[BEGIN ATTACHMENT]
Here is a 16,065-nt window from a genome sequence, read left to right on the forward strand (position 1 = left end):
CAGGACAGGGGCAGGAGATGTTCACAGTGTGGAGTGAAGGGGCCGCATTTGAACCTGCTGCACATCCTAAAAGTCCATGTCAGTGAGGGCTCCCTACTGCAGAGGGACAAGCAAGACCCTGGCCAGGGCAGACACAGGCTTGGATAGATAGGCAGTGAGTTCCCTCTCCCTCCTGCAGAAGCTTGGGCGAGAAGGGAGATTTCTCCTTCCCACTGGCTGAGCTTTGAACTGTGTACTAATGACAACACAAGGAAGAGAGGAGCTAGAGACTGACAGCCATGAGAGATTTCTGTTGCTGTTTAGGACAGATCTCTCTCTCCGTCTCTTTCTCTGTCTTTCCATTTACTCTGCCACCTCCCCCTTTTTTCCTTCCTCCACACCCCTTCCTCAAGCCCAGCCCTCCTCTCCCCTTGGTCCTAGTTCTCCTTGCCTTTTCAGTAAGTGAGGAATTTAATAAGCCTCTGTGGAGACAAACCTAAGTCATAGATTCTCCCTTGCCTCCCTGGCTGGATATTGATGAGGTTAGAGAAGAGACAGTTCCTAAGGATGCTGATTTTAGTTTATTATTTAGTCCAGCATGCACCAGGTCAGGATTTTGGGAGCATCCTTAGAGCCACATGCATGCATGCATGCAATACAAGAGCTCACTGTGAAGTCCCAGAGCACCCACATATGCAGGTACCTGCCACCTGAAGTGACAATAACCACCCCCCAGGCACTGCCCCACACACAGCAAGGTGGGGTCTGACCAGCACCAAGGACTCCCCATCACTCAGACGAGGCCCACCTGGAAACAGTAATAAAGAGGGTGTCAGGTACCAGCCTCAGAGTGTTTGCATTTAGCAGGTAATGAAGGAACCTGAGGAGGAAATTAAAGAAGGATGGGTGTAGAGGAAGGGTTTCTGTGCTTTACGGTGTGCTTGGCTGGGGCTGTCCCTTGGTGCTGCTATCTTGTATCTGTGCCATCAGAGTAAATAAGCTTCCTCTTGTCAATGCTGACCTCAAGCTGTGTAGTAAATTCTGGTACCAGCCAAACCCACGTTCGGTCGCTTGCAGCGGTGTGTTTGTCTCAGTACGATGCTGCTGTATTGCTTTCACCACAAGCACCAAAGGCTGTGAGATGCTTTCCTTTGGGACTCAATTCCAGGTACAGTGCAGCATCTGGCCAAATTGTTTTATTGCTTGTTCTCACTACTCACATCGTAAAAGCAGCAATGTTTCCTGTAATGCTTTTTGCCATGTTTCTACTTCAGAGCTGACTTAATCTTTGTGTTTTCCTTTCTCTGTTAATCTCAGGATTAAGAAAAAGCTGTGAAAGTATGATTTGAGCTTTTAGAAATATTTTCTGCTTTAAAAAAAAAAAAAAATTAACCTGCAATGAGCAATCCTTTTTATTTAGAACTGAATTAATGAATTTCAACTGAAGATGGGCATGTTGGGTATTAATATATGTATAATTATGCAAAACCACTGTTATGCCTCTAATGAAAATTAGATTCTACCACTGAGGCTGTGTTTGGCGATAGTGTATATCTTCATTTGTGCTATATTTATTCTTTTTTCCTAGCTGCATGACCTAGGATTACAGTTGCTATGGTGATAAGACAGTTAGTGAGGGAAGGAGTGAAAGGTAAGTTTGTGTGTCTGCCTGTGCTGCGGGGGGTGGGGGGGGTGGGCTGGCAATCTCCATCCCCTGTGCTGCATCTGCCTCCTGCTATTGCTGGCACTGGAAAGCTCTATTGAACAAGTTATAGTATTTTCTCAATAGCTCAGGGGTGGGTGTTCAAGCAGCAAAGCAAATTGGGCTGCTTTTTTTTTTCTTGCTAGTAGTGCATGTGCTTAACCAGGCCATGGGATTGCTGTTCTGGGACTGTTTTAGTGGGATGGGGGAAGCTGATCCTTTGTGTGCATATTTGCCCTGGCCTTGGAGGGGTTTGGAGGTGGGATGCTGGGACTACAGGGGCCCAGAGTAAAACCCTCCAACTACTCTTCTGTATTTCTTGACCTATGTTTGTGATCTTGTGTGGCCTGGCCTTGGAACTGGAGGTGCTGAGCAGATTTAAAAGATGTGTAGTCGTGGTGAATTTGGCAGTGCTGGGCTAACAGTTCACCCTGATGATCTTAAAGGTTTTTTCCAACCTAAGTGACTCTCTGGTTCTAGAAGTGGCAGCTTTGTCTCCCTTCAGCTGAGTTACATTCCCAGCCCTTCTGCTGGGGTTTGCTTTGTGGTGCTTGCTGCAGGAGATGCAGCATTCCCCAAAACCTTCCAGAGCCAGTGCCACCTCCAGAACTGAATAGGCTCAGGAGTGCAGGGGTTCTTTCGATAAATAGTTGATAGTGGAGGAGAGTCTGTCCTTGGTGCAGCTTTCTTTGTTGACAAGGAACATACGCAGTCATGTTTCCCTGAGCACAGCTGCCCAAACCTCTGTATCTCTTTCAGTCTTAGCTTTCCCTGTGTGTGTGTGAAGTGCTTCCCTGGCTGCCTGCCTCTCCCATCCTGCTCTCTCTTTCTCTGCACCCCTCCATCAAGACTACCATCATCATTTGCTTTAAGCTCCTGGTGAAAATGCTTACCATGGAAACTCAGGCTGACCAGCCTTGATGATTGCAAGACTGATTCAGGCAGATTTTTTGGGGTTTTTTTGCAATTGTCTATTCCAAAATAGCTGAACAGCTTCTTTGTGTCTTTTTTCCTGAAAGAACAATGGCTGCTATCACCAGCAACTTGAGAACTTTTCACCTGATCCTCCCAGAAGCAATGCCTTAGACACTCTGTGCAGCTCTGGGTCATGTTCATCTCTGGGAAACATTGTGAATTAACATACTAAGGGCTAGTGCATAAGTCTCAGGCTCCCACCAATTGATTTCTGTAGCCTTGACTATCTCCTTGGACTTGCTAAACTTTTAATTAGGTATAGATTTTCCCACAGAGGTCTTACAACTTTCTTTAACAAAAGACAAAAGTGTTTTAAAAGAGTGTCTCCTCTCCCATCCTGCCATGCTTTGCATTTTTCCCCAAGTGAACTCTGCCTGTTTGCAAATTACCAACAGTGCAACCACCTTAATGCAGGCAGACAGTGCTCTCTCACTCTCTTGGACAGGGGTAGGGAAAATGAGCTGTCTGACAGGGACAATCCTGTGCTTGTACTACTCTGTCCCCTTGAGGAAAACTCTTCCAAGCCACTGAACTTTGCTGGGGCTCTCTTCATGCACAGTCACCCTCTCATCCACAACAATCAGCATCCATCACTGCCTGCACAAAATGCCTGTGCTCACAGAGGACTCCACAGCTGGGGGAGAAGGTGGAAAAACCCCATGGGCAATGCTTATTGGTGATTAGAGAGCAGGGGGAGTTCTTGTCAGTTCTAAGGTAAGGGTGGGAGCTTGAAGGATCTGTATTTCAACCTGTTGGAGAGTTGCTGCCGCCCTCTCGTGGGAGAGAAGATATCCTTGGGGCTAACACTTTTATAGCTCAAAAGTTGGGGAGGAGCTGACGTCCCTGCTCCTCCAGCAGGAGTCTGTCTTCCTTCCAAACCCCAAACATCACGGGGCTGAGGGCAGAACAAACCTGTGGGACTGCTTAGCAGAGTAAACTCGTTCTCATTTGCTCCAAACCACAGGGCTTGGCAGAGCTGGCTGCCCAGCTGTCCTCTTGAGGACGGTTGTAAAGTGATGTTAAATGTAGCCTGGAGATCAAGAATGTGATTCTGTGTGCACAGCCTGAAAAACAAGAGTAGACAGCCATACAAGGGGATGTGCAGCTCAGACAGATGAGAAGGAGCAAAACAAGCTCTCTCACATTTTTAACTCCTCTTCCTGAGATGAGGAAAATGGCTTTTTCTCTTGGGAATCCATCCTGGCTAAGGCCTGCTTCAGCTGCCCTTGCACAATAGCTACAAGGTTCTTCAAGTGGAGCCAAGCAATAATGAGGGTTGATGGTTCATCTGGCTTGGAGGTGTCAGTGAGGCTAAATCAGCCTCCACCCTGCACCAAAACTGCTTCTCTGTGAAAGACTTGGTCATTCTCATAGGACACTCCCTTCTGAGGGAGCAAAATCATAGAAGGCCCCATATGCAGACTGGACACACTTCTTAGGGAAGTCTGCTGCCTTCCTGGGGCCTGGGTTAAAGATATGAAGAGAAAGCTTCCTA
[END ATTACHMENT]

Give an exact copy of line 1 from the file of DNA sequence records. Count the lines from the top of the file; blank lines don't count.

Here is a 16,065-nt window from a genome sequence, read left to right on the forward strand (position 1 = left end):